About 39 percent of women who identify as LGBTQ are raising children, according to data provided by the Williams Institute, though it’s unclear how many of those households have one or more parents. In households with multiple, same-sex parents, it’s also unclear what the divsion of child care looks like, said Kerith Conron, research director at the Williams Institute, which is run out of the University of California-Los Angeles.

But what researchers stress is that, though the data doesn’t capture it, the same child care stressors do afflict single moms. About 23 percent of children live in households headed by a single mother, compared to 4 percent in a single-father household, according to data from the U.S. Census Bureau.

Stephanie Guzman Ferran, who lives near San Diego, said navigating homeschooling has been perhaps the biggest single source of anxiety — and she has plenty to choose from. Guzman Ferran, 38, raises her teenagers on her own. She earns $13 an hour working at the local supermarket. She can’t visit her mom, stepdad or grandmother because her job puts her at risk. Already, she has a history of post-traumatic stress disorder and anxiety. And she’s nervous about the prospect of putting her teenage kids in school.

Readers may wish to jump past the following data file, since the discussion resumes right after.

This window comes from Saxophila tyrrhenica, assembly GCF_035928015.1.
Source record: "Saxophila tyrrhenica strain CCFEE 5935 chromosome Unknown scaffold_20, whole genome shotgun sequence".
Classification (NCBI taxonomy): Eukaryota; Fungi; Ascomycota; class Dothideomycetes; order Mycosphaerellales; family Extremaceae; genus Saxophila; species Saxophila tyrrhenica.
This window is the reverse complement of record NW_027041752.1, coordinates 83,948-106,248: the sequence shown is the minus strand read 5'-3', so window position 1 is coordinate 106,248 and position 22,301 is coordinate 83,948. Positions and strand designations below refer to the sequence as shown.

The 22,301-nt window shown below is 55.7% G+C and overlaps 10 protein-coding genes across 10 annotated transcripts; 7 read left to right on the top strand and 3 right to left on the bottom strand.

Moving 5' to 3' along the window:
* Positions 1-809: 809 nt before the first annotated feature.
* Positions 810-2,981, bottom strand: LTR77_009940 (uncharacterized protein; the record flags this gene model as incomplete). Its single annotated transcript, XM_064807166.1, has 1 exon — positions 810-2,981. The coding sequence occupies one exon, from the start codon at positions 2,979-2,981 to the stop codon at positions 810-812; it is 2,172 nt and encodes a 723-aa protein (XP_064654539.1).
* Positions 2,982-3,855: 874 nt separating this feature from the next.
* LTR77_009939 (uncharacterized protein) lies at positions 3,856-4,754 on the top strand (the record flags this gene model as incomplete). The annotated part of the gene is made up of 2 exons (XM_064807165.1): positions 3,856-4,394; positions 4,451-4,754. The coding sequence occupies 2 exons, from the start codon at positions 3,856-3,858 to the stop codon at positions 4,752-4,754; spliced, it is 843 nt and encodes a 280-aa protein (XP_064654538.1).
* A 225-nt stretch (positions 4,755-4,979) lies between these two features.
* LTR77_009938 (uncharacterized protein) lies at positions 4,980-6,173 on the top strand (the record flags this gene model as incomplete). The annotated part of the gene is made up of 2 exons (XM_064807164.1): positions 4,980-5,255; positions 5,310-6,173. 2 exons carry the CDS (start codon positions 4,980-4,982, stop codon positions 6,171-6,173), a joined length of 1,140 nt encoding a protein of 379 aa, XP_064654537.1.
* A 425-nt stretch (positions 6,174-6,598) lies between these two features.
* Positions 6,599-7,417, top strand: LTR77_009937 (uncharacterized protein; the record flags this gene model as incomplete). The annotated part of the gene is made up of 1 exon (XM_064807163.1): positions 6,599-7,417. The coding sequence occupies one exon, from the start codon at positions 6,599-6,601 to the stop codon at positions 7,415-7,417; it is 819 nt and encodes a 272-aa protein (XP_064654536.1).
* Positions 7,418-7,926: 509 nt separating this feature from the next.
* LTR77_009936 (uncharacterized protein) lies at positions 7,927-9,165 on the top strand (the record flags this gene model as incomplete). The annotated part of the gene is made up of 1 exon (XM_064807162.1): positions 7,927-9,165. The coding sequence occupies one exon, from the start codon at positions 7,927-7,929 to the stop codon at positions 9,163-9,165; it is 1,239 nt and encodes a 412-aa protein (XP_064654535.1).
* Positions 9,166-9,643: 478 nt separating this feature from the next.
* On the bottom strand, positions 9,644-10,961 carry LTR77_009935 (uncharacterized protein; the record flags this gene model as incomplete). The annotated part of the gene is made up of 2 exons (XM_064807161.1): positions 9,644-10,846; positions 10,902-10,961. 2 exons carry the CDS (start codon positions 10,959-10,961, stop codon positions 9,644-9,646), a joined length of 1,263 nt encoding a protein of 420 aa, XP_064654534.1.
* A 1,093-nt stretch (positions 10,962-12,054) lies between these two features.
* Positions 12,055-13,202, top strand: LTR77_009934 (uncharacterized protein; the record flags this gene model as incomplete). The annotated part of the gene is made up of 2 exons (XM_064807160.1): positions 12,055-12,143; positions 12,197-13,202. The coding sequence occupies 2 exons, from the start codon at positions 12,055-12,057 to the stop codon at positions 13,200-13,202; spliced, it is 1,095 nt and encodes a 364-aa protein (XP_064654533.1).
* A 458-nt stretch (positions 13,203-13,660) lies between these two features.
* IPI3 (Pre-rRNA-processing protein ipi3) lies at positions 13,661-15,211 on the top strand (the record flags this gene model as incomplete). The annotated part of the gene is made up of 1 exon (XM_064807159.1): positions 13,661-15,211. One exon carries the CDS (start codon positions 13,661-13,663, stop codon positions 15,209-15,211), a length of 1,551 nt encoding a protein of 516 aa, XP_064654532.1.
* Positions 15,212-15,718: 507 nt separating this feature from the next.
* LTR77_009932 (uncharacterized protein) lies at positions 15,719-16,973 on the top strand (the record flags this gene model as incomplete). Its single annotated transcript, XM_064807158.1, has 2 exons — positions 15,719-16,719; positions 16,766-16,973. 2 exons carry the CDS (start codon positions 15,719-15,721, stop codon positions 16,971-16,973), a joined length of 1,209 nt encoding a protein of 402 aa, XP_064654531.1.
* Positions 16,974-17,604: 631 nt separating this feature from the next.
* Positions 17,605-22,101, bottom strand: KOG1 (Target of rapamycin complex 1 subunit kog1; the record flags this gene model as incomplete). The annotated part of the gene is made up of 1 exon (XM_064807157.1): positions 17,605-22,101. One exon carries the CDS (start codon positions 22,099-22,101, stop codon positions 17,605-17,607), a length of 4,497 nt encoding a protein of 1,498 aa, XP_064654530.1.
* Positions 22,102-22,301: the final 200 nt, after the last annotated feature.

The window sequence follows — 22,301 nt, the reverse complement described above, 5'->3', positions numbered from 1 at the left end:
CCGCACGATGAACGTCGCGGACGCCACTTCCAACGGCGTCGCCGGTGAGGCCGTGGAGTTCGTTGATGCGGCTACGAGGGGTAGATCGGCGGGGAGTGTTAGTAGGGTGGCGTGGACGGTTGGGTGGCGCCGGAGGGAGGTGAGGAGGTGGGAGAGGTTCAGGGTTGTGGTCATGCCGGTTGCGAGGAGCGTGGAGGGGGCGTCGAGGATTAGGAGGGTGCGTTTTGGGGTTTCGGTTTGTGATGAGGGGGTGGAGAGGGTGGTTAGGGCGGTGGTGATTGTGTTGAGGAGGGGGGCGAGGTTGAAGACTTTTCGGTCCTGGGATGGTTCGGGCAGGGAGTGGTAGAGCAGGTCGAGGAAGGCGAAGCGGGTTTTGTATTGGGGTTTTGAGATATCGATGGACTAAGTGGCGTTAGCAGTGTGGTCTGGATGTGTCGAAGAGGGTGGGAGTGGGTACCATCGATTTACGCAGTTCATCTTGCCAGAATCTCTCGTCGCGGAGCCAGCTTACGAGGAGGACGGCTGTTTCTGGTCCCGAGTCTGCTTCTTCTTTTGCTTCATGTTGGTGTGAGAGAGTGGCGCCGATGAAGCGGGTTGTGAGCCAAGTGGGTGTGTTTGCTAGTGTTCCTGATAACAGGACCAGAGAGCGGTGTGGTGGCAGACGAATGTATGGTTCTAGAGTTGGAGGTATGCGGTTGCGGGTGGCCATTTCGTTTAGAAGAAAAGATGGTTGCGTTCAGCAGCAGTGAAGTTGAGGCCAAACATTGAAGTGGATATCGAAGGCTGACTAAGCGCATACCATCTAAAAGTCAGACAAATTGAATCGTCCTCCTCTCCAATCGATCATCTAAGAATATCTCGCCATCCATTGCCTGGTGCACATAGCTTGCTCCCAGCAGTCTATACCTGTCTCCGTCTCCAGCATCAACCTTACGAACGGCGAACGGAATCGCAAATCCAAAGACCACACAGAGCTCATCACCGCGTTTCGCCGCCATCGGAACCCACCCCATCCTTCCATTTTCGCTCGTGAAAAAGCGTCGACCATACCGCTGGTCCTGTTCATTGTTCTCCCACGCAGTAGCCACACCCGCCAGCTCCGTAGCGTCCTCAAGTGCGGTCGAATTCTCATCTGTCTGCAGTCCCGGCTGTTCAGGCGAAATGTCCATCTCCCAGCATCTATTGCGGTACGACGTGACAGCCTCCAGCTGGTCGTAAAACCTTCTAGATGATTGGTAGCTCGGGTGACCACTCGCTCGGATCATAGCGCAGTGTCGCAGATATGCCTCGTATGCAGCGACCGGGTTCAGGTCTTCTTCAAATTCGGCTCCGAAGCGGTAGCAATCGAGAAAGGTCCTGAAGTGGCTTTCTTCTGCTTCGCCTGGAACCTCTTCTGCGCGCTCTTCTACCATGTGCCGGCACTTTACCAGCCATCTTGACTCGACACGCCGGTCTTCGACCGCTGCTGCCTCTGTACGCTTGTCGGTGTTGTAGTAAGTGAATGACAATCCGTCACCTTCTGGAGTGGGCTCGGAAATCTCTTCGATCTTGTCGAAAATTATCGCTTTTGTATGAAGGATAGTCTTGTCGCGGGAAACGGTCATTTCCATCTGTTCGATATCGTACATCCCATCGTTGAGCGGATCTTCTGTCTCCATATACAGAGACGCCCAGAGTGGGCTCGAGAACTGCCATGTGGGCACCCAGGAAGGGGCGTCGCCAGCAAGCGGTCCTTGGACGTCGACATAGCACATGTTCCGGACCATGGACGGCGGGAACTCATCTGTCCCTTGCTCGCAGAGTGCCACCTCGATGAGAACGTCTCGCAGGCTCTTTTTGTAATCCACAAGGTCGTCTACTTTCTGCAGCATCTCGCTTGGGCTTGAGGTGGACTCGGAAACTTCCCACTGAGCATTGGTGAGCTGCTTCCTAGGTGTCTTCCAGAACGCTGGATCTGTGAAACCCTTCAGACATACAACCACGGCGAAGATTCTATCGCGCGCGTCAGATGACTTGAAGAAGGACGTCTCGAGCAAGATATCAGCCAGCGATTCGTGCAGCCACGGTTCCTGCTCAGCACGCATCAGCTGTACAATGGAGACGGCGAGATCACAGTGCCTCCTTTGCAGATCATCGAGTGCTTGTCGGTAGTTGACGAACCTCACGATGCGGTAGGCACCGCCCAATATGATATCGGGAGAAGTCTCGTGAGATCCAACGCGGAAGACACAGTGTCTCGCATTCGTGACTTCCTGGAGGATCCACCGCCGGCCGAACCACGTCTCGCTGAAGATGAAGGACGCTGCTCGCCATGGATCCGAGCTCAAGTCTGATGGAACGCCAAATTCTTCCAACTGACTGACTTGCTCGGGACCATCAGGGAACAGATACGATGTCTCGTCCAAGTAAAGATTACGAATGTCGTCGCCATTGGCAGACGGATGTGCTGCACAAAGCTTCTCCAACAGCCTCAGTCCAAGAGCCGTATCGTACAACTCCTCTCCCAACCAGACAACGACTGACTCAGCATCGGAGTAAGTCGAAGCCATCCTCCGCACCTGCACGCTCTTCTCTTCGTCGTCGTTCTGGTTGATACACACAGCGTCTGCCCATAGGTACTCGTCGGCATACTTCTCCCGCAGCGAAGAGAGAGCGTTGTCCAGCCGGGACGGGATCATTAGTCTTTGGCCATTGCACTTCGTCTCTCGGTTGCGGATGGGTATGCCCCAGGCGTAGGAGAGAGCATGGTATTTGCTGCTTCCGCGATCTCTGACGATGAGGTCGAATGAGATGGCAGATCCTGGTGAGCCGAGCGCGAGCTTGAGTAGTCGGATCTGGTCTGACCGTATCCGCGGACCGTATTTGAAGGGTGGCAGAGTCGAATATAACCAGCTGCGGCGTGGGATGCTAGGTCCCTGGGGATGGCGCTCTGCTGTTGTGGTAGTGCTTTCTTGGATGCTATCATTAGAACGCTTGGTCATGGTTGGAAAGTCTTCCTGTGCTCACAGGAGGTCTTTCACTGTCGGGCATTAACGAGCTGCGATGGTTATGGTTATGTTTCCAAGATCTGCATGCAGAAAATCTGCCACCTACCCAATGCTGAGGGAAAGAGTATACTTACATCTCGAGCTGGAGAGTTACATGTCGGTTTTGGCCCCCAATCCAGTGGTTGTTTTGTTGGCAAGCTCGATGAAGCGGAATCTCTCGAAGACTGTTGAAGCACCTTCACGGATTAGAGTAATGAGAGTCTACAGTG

“I really want my son to be on a campus, but that’s putting my kids at risk, too. They have chronic asthma. Anything can get them sick,” she said. But, she added, “the stress of trying to educate your kids is one of the hardest things.” 

For Black women in particular, it’s not just the viral pandemic. The national upheaval over anti-Black racism has taken a psychological toll. Researchers are only beginning to understand the extent of racism’s mental health impact, Brown said, but it adds a powerful layer on top of the stressors imposed by COVID-19 and its economic fallout.

The data is already bearing that out: The CDC’s mental health figures showed a significant increase in Black women’s rates of depression and anxiety starting on May 26 — the day after George Floyd’s death. The same spike didn’t appear for White, Asian or Latina women.

“We find ourselves in a critical place, especially with COVID, especially with the heightened conversation about racism in Black communities,” said Andrea Brown, executive director of the Baltimore-based Black Mental Health Alliance. “Having to juggle all these glass balls is a struggle.”